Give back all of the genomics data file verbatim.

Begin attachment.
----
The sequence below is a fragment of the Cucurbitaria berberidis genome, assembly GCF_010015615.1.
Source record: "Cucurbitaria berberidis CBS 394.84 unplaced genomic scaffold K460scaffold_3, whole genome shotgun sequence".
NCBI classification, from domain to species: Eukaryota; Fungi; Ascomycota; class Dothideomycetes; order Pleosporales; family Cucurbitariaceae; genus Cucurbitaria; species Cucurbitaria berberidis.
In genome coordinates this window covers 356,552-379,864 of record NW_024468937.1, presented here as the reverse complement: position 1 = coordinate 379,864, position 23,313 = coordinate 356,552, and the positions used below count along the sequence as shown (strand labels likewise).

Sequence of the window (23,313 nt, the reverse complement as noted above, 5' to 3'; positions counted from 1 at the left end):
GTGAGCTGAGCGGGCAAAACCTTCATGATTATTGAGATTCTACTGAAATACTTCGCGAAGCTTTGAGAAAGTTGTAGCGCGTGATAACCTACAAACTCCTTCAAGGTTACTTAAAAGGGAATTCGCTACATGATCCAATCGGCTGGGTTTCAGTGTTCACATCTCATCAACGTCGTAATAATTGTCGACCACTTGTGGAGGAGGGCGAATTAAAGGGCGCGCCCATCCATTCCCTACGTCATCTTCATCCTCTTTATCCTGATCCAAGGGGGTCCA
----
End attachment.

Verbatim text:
The sequence below is a fragment of the Cucurbitaria berberidis genome, assembly GCF_010015615.1.
Source record: "Cucurbitaria berberidis CBS 394.84 unplaced genomic scaffold K460scaffold_3, whole genome shotgun sequence".
NCBI classification, from domain to species: Eukaryota; Fungi; Ascomycota; class Dothideomycetes; order Pleosporales; family Cucurbitariaceae; genus Cucurbitaria; species Cucurbitaria berberidis.
In genome coordinates this window covers 356,552-379,864 of record NW_024468937.1, presented here as the reverse complement: position 1 = coordinate 379,864, position 23,313 = coordinate 356,552, and the positions used below count along the sequence as shown (strand labels likewise).

Sequence of the window (23,313 nt, the reverse complement as noted above, 5' to 3'; positions counted from 1 at the left end):
GTGAGCTGAGCGGGCAAAACCTTCATGATTATTGAGATTCTACTGAAATACTTCGCGAAGCTTTGAGAAAGTTGTAGCGCGTGATAACCTACAAACTCCTTCAAGGTTACTTAAAAGGGAATTCGCTACATGATCCAATCGGCTGGGTTTCAGTGTTCACATCTCATCAACGTCGTAATAATTGTCGACCACTTGTGGAGGAGGGCGAATTAAAGGGCGCGCCCATCCATTCCCTACGTCATCTTCATCCTCTTTATCCTGATCCAAGGGGGTCCA